South Africa hit with more road blocks – here are the rules you should know

South African motorists have seen an increased police presence on the country’s roads in recent weeks as part of the country’s level 4 lockdown restrictions.

The restrictions include a strict curfew and a ban on leisure travel for residents of Gauteng, with South African Police Service (SAPS) officers focusing on major provincial routes.

This, combined with recent looting and unrest in parts of the country, has again raised questions around the rights of motorists at roadblocks.

In most circumstances, the police should have a warrant issued before searching your car or home, say legal experts at DSC Attorneys.

However, under certain circumstances the Criminal Procedure Act, the Police Act and the Drugs and Drug Trafficking Act empower the police to search your car or home without first obtaining a warrant, it said.

The firm said that police can search your home or car without your permission and without first getting a warrant if an officer has a “reasonable suspicion” that you:

  • Have committed a crime; or
  • Are in possession of material used, or to be used, in a crime.

A police officer can’t simply search your home or car on a whim. He or she must have evidence to back up reasonable suspicion.


Exceptions

DSC Attorneys said that a warrant is needed in most circumstances for the police to legally carry out a search of your car or home, but there are exceptions.

You give permission

If a police officer asks for your permission, and you grant them that permission, it becomes a legal search.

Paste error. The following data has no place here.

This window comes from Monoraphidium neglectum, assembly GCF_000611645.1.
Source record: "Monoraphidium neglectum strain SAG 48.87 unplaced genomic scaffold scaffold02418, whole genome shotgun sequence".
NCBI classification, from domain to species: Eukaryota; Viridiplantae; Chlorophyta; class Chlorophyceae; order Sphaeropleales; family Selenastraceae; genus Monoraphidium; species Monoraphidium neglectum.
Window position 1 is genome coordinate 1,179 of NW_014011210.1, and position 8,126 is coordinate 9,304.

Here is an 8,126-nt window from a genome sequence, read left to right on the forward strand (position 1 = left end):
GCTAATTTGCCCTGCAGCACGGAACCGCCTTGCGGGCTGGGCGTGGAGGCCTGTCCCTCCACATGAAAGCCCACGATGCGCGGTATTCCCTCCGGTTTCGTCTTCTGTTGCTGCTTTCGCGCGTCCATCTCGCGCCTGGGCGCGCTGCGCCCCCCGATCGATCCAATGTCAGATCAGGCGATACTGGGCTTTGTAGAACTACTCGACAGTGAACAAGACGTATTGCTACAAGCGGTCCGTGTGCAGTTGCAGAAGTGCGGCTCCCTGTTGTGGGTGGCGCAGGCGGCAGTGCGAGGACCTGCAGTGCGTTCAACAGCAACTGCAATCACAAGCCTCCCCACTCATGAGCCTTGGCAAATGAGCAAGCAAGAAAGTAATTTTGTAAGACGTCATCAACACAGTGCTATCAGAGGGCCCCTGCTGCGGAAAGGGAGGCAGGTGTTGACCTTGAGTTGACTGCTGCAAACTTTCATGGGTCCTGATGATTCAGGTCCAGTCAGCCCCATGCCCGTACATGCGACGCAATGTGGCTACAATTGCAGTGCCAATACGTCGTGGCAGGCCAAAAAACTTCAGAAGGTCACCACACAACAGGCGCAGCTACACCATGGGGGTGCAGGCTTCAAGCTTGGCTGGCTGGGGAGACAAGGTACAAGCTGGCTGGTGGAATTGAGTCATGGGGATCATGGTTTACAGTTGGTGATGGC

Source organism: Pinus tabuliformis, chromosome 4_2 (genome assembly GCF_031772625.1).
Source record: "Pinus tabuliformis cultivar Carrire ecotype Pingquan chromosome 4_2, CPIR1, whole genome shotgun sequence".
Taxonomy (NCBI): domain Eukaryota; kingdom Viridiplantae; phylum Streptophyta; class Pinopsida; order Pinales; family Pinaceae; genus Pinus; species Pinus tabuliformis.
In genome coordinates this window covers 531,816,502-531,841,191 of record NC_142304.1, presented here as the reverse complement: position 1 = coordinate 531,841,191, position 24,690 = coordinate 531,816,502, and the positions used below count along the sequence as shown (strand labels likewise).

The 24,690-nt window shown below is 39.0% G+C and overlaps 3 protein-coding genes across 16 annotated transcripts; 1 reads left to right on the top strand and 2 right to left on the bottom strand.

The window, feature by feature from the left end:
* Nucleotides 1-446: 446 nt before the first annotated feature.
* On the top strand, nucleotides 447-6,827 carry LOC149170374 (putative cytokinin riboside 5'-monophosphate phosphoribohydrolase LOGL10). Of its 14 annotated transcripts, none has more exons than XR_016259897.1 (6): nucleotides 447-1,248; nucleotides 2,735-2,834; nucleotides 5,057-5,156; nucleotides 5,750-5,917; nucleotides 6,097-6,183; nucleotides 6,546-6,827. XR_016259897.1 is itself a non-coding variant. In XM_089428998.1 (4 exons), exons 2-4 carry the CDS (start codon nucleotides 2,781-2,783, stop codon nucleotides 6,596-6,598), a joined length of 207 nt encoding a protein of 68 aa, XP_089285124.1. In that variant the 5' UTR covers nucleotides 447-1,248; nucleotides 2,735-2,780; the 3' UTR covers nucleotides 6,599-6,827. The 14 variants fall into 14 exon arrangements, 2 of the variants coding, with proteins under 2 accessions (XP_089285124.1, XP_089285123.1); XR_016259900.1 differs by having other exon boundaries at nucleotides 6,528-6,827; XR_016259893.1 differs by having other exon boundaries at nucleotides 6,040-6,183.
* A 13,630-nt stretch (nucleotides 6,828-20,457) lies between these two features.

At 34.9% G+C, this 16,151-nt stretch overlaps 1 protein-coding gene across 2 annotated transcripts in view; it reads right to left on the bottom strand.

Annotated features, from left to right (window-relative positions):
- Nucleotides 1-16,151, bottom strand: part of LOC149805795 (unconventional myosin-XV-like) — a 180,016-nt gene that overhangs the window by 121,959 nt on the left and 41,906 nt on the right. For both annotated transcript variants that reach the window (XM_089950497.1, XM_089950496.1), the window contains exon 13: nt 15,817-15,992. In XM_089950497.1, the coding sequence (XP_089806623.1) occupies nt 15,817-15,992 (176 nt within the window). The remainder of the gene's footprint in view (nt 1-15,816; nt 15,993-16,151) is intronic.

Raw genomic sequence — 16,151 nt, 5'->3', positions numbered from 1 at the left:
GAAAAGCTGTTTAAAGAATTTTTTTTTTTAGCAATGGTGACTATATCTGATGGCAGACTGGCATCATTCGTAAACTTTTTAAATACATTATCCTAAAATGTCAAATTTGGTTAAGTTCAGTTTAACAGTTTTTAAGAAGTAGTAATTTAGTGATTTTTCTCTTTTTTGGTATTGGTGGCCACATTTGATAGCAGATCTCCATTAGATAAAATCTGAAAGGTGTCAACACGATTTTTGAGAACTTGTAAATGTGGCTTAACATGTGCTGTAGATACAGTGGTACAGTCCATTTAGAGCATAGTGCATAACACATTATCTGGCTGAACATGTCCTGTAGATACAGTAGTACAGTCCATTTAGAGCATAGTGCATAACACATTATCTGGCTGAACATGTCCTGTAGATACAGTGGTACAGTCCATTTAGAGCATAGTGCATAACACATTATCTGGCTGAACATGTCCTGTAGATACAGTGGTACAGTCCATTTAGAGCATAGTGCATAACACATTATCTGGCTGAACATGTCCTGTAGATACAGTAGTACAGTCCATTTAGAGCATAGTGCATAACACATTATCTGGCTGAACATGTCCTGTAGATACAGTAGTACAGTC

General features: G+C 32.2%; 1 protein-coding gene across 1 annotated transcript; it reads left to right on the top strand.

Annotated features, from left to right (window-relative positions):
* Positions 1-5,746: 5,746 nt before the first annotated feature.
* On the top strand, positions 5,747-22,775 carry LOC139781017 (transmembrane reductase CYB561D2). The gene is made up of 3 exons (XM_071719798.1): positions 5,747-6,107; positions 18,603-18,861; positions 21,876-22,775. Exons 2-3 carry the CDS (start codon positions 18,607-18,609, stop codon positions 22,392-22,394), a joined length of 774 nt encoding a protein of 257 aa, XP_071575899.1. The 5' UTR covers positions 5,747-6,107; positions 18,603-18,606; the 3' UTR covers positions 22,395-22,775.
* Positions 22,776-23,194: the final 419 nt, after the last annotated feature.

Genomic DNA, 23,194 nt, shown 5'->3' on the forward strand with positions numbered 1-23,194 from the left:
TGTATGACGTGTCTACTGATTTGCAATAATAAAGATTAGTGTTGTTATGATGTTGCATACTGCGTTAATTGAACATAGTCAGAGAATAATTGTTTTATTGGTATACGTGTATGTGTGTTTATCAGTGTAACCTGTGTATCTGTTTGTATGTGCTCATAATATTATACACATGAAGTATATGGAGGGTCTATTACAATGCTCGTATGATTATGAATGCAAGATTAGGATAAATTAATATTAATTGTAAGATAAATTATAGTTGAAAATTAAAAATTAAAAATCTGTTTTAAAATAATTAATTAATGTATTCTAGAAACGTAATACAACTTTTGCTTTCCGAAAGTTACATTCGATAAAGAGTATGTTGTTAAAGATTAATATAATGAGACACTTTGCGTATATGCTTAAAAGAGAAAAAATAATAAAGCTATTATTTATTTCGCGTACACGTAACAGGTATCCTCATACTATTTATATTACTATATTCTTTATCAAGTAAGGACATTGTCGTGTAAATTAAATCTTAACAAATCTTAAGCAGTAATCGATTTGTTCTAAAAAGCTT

Roadblocks

The Police Act allows officers to set up roadblocks with the permission of the National or Provincial Police Commissioner. The Act allows a police officer to search any car stopped at a roadblock.

An officer can seize any item that’s reasonably believed to have been used in a crime or can be used as evidence in proving the commissioning of a crime.

“Clearly, this is open to abuse. A police officer at a roadblock can search your car when he or she has no reason to believe you have committed, or are planning to commit, a crime,” the firm said.

Urgency

Police are legally allowed to search your home or car without your permission and without a warrant when the need to execute the search is so urgent that any delay caused by obtaining a warrant “would defeat the object of the search”.

This means the police can search your home or car to seize evidence they believe would be imminently moved or destroyed, DSC Attorneys said.

“There are restrictions on this power. The police officers involved must have reasonable grounds to believe a warrant would have been issued.

“If evidence is obtained when there was no real urgency or insufficient grounds for the search to take place, the evidence can’t be used in a trial against the accused.”

How to respond to a police search

It’s hard to know how to respond to a police search, especially after reading reports of nasty interactions with police officers, DSC Attorneys said.

“Remember to always remain calm, polite and cooperative. Firstly, ask for identification so that you know you’re dealing with a real police officer and ask to see a search warrant. Take notes of names, times and the location of the search.

If you’re stopped at a roadblock, remember that your car can be searched.

“You can’t refuse it. You can and must ask the police officer to show you ID and the written authorisation from the National or Provincial Police Commissioner for the setting up of the roadblock.”


Read: Police arrest first of twelve alleged ‘looting instigators’ in South Africa

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South Africa hit with more road blocks – here are the rules you should know